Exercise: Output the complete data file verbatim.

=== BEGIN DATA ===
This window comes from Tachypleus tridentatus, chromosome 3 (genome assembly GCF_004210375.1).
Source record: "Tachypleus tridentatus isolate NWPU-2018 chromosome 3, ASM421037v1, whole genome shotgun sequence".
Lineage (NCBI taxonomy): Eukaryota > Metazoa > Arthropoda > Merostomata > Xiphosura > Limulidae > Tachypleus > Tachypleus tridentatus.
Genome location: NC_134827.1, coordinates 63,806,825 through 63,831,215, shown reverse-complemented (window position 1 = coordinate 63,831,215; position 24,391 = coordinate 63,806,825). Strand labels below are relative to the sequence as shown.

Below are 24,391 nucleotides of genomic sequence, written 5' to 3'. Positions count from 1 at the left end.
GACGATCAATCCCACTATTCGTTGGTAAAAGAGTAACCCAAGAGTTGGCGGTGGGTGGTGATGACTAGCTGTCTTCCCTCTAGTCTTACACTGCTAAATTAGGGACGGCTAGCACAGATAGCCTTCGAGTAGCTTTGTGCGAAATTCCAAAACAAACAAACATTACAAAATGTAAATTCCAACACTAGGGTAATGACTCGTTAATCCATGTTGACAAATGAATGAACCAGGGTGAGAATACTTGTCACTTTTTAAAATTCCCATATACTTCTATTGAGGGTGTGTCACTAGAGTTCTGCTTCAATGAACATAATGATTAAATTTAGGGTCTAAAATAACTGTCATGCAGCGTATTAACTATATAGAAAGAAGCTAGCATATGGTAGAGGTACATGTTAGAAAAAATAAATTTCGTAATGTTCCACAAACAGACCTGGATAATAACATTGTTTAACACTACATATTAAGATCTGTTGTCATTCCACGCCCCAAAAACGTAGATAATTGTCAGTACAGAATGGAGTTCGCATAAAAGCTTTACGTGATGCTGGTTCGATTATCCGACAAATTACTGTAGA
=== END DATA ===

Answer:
This window comes from Tachypleus tridentatus, chromosome 3 (genome assembly GCF_004210375.1).
Source record: "Tachypleus tridentatus isolate NWPU-2018 chromosome 3, ASM421037v1, whole genome shotgun sequence".
Lineage (NCBI taxonomy): Eukaryota > Metazoa > Arthropoda > Merostomata > Xiphosura > Limulidae > Tachypleus > Tachypleus tridentatus.
Genome location: NC_134827.1, coordinates 63,806,825 through 63,831,215, shown reverse-complemented (window position 1 = coordinate 63,831,215; position 24,391 = coordinate 63,806,825). Strand labels below are relative to the sequence as shown.

Below are 24,391 nucleotides of genomic sequence, written 5' to 3'. Positions count from 1 at the left end.
GACGATCAATCCCACTATTCGTTGGTAAAAGAGTAACCCAAGAGTTGGCGGTGGGTGGTGATGACTAGCTGTCTTCCCTCTAGTCTTACACTGCTAAATTAGGGACGGCTAGCACAGATAGCCTTCGAGTAGCTTTGTGCGAAATTCCAAAACAAACAAACATTACAAAATGTAAATTCCAACACTAGGGTAATGACTCGTTAATCCATGTTGACAAATGAATGAACCAGGGTGAGAATACTTGTCACTTTTTAAAATTCCCATATACTTCTATTGAGGGTGTGTCACTAGAGTTCTGCTTCAATGAACATAATGATTAAATTTAGGGTCTAAAATAACTGTCATGCAGCGTATTAACTATATAGAAAGAAGCTAGCATATGGTAGAGGTACATGTTAGAAAAAATAAATTTCGTAATGTTCCACAAACAGACCTGGATAATAACATTGTTTAACACTACATATTAAGATCTGTTGTCATTCCACGCCCCAAAAACGTAGATAATTGTCAGTACAGAATGGAGTTCGCATAAAAGCTTTACGTGATGCTGGTTCGATTATCCGACAAATTACTGTAGA